When I was younger, much younger, I secretly called him The Giant. He was larger than life, and sometimes he was so large he eclipsed the sun. He cast a shadow through which I saw my life.

Standing in the shadow was fearful, and I avoided his gaze, his disapproval, his genius at finding chores for me to do upon taking notice of me. When I sought his attention, it was in order to shock him.

The way that he tried to relate to his children was to teach them. I resisted. I think I’m the only one of the many who has a tin ear, so I just wasn’t interested in learning guitar. Or really, in spending time with my father. He ruled by fear, and I seethed in resentment.

When he first got sick, I tried to make a connection, for my own sake. I wanted to try. I was rebuffed. And totally got blamed for upsetting him while he was in hospital. I never did get to talk to him then.

Each year, The Giant was diminished, no longer a threatening physical presence, yet the disapproval was pervasive. I just didn’t know what to say to him. We weren’t even close to being on the same wavelength, and I didn’t know how to bridge that gap. I would have liked to do it for me, at least.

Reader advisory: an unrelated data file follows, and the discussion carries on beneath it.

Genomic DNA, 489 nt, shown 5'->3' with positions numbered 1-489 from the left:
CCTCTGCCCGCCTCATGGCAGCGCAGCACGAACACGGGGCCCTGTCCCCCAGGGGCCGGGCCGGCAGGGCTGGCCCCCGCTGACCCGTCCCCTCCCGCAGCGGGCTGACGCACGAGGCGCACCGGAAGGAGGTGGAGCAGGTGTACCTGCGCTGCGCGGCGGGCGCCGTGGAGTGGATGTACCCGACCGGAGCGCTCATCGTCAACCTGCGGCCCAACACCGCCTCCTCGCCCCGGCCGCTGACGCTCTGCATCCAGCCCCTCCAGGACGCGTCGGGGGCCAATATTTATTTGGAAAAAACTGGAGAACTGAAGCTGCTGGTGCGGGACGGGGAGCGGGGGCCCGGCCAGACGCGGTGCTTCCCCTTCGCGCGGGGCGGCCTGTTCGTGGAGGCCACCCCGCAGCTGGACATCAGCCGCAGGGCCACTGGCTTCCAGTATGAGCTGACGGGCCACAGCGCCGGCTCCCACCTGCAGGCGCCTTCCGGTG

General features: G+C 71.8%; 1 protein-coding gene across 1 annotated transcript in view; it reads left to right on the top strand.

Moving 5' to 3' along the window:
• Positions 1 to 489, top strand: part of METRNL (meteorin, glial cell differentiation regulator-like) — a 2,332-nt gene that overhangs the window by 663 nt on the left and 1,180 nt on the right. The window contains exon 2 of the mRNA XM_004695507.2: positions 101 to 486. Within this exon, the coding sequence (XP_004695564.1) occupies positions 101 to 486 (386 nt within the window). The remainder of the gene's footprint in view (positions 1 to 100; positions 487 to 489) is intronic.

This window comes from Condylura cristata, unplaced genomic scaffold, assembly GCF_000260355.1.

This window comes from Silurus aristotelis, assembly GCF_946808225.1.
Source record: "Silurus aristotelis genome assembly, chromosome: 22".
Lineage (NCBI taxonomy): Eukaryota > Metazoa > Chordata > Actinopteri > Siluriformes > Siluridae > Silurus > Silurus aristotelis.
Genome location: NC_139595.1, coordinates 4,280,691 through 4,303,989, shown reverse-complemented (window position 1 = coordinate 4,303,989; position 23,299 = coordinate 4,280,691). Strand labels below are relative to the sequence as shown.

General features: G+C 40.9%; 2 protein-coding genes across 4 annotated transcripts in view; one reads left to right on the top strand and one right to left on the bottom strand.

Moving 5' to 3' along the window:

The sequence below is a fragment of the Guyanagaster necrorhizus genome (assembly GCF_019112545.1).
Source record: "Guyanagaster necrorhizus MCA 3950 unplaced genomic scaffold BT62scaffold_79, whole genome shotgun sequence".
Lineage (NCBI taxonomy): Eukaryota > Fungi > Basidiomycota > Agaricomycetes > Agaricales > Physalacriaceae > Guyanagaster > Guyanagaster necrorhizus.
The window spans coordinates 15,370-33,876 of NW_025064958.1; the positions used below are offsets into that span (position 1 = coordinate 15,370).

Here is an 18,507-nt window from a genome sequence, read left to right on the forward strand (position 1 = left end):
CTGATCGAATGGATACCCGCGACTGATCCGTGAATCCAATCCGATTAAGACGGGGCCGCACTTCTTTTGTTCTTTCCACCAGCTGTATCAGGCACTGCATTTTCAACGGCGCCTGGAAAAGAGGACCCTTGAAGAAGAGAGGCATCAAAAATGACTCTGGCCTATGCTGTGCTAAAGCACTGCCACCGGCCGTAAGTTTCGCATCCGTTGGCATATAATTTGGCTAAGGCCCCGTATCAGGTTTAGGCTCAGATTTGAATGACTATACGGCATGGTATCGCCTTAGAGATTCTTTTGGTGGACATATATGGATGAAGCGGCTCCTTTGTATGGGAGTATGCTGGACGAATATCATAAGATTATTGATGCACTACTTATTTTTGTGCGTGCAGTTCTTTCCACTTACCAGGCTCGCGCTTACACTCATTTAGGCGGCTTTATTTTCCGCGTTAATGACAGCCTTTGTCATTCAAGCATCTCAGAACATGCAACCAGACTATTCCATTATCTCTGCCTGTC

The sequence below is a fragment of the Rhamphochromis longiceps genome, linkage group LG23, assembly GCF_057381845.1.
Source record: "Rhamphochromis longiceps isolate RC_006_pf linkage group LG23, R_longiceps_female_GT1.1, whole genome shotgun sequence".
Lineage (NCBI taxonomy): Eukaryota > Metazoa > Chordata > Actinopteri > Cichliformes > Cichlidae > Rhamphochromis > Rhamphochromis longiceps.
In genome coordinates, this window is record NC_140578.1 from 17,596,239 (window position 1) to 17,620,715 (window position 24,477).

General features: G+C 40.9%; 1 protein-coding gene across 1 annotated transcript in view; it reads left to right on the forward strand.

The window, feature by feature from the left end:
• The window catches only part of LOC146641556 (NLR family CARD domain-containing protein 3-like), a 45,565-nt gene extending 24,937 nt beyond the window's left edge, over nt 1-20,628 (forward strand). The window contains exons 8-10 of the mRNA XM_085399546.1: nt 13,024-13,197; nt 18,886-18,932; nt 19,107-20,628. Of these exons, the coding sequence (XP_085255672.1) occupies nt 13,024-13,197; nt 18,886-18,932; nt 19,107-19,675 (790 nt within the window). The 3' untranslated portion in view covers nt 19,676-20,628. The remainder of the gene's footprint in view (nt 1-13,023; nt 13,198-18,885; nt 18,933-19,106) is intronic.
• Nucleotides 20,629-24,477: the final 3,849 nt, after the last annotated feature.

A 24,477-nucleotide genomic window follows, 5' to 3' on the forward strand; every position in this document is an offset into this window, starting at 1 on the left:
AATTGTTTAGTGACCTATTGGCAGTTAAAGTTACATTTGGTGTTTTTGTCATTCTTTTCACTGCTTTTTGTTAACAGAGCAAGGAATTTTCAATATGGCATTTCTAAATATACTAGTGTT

Yesterday, after eight years of illness, he breathed his last.

Nobody really believed that The Giant would die.

The waves of sadness and emotion overwhelmed me, but mostly surprised me.

That’s where I am right now.

Processing. Owning my part in it.

This shit isn’t for sissies, is it?

Posted in The Dead Dad Club
January 17th, 2010 | 8 Comments »

I was on a lengthy phone call last night with one of my twin cousins. At one point in the convo,she told me that her twin sister was playing with the Ouija Board, and had a message for me.

The message? Was from my first puppy love boyfriend, Horny McSlutty The content of the message was that he was sorry for the way he had treated me.

Twin cuz was a bit startled by my response. Because I totally cracked up.